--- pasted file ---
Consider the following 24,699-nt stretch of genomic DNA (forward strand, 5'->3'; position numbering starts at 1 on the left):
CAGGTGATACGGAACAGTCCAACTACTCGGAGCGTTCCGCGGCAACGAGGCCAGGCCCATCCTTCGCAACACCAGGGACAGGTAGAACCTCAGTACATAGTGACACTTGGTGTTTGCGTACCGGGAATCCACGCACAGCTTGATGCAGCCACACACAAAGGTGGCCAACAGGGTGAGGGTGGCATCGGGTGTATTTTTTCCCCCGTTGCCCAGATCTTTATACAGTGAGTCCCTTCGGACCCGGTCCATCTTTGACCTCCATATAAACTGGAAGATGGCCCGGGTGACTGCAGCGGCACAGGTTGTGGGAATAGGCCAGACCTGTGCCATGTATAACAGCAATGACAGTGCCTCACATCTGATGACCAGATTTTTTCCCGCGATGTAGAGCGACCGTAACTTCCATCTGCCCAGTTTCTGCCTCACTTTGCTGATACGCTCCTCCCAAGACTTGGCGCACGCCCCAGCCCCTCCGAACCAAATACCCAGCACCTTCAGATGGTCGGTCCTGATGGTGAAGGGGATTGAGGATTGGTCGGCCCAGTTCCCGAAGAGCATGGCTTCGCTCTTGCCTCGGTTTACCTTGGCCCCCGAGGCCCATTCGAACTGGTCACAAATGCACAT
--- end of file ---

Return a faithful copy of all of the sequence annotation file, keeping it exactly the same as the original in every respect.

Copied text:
Consider the following 24,699-nt stretch of genomic DNA (forward strand, 5'->3'; position numbering starts at 1 on the left):
CAGGTGATACGGAACAGTCCAACTACTCGGAGCGTTCCGCGGCAACGAGGCCAGGCCCATCCTTCGCAACACCAGGGACAGGTAGAACCTCAGTACATAGTGACACTTGGTGTTTGCGTACCGGGAATCCACGCACAGCTTGATGCAGCCACACACAAAGGTGGCCAACAGGGTGAGGGTGGCATCGGGTGTATTTTTTCCCCCGTTGCCCAGATCTTTATACAGTGAGTCCCTTCGGACCCGGTCCATCTTTGACCTCCATATAAACTGGAAGATGGCCCGGGTGACTGCAGCGGCACAGGTTGTGGGAATAGGCCAGACCTGTGCCATGTATAACAGCAATGACAGTGCCTCACATCTGATGACCAGATTTTTTCCCGCGATGTAGAGCGACCGTAACTTCCATCTGCCCAGTTTCTGCCTCACTTTGCTGATACGCTCCTCCCAAGACTTGGCGCACGCCCCAGCCCCTCCGAACCAAATACCCAGCACCTTCAGATGGTCGGTCCTGATGGTGAAGGGGATTGAGGATTGGTCGGCCCAGTTCCCGAAGAGCATGGCTTCGCTCTTGCCTCGGTTTACCTTGGCCCCCGAGGCCCATTCGAACTGGTCACAAATGCACAT